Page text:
Hit drama Line Of Duty was originally rejected by BBC One, writer Jed Mercurio has revealed, as he hit out at “selective amnesia” at the corporation.
The critically acclaimed series stars Martin Compston, Vicky McClure and Adrian Dunbar and is set in the anti-corruption department of a police force.
Line Of Duty first aired on BBC Two in 2012 before its swelling popularity led to a switch to BBC One in 2017.
Mercurio criticised the corporation’s hierarchy as he revealed the show was originally rejected by the channel.
Speaking to the Radio Times, Mercurio said when he first pitched the show he was told police corruption might be problematic for a mainstream audience.
And he hit out at one BBC executive, who he did not name, as he claimed the broadcaster’s controllers “aren’t accountable”.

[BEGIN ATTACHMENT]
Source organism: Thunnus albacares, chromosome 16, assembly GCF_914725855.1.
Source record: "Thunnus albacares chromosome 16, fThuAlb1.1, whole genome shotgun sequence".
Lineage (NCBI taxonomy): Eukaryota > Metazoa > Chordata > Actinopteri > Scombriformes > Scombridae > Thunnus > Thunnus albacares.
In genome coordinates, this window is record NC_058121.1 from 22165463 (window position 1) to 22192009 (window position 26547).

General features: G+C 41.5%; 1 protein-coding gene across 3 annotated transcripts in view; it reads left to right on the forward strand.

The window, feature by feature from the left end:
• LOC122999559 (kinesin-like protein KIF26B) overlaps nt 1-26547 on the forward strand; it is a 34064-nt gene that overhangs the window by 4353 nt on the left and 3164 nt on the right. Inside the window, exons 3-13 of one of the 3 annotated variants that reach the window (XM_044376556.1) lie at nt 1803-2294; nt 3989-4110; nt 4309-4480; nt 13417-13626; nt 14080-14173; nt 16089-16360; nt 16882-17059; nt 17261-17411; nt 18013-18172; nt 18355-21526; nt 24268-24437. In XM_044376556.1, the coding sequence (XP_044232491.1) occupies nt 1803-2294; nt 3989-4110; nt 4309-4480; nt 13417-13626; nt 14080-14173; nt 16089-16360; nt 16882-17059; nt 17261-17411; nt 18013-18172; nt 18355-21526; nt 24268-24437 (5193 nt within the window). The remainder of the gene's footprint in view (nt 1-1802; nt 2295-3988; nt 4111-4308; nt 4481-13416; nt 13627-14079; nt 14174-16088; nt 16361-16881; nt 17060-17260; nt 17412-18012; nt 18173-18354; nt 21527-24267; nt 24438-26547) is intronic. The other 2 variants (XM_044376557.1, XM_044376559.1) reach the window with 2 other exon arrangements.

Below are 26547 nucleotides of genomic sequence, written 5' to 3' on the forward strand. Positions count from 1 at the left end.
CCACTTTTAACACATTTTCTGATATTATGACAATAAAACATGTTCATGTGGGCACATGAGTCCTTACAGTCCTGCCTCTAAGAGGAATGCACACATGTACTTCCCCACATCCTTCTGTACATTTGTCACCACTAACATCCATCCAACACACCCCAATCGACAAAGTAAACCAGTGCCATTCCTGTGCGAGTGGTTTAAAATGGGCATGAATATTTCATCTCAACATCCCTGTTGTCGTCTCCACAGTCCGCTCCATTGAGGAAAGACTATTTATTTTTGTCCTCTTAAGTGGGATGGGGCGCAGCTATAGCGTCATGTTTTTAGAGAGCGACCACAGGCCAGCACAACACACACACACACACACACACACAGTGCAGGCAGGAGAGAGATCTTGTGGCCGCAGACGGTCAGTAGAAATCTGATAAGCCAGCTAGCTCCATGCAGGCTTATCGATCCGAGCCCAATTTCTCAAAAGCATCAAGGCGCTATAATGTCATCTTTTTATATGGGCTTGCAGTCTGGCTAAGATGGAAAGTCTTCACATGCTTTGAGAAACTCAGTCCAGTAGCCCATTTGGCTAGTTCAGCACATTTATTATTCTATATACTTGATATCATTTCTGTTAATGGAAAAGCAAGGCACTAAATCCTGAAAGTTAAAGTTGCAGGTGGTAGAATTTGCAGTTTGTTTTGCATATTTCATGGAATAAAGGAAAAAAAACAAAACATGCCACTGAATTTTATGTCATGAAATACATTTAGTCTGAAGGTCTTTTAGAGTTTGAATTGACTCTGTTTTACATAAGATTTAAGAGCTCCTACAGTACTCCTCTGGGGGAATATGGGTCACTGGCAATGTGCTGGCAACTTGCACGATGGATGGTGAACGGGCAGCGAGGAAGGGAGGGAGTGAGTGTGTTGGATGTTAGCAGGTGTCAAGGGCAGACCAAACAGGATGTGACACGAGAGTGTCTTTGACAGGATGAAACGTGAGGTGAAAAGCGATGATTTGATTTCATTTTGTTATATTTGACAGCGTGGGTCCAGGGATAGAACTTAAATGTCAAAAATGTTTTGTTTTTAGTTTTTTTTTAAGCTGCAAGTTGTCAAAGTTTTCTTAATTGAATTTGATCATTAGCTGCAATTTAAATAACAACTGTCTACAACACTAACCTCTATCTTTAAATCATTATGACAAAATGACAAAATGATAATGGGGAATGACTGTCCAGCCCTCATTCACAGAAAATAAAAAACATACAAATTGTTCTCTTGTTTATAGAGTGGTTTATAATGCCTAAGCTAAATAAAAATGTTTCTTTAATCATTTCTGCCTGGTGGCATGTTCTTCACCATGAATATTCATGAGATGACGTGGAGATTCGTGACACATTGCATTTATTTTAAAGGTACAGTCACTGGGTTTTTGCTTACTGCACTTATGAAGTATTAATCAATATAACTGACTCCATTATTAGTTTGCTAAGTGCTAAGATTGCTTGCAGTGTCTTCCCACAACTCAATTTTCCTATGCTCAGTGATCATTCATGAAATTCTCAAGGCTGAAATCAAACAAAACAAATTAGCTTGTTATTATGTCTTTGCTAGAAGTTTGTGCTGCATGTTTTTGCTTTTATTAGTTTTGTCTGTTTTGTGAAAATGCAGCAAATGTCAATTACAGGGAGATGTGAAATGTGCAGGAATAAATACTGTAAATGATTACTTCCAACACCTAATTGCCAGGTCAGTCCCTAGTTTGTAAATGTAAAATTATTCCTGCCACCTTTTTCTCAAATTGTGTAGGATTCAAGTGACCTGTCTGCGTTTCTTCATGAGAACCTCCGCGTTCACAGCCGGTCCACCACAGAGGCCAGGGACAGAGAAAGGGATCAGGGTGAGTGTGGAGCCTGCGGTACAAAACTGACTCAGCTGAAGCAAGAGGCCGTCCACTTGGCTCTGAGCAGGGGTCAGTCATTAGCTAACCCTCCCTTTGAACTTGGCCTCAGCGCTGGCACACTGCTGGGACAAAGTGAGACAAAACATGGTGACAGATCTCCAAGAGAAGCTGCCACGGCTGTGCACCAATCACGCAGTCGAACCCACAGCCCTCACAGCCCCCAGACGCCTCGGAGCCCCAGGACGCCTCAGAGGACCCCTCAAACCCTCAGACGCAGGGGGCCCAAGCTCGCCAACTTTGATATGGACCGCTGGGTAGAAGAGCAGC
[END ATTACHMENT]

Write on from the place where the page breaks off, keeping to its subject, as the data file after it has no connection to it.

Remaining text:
Mercurio said: “That particular controller never had to justify her decision. It didn’t affect her career, that she turned down something that went on to be the biggest BBC1 drama currently returning.”
He said there is “no point” mentioning it to others at the BBC, as “there’s selective amnesia about things like that”.
Mercurio added: “Everybody, and every TV commissioner or TV executive, who was involved in rejecting Line of Duty now pretends that it didn’t happen.”
Asked if he was bitter, Mercurio said: “It’s not that I seethe, we’re in a fantastic position and I’m certainly not bitter. But if you consider all the other projects that have been rejected over the years, the opportunities missed, and the ones that still are rejected, then of course it’s disappointing.
“You worry that something that you’ve worked on and you believe in is never going to see the light of day.”
Read the full interview in the Radio Times.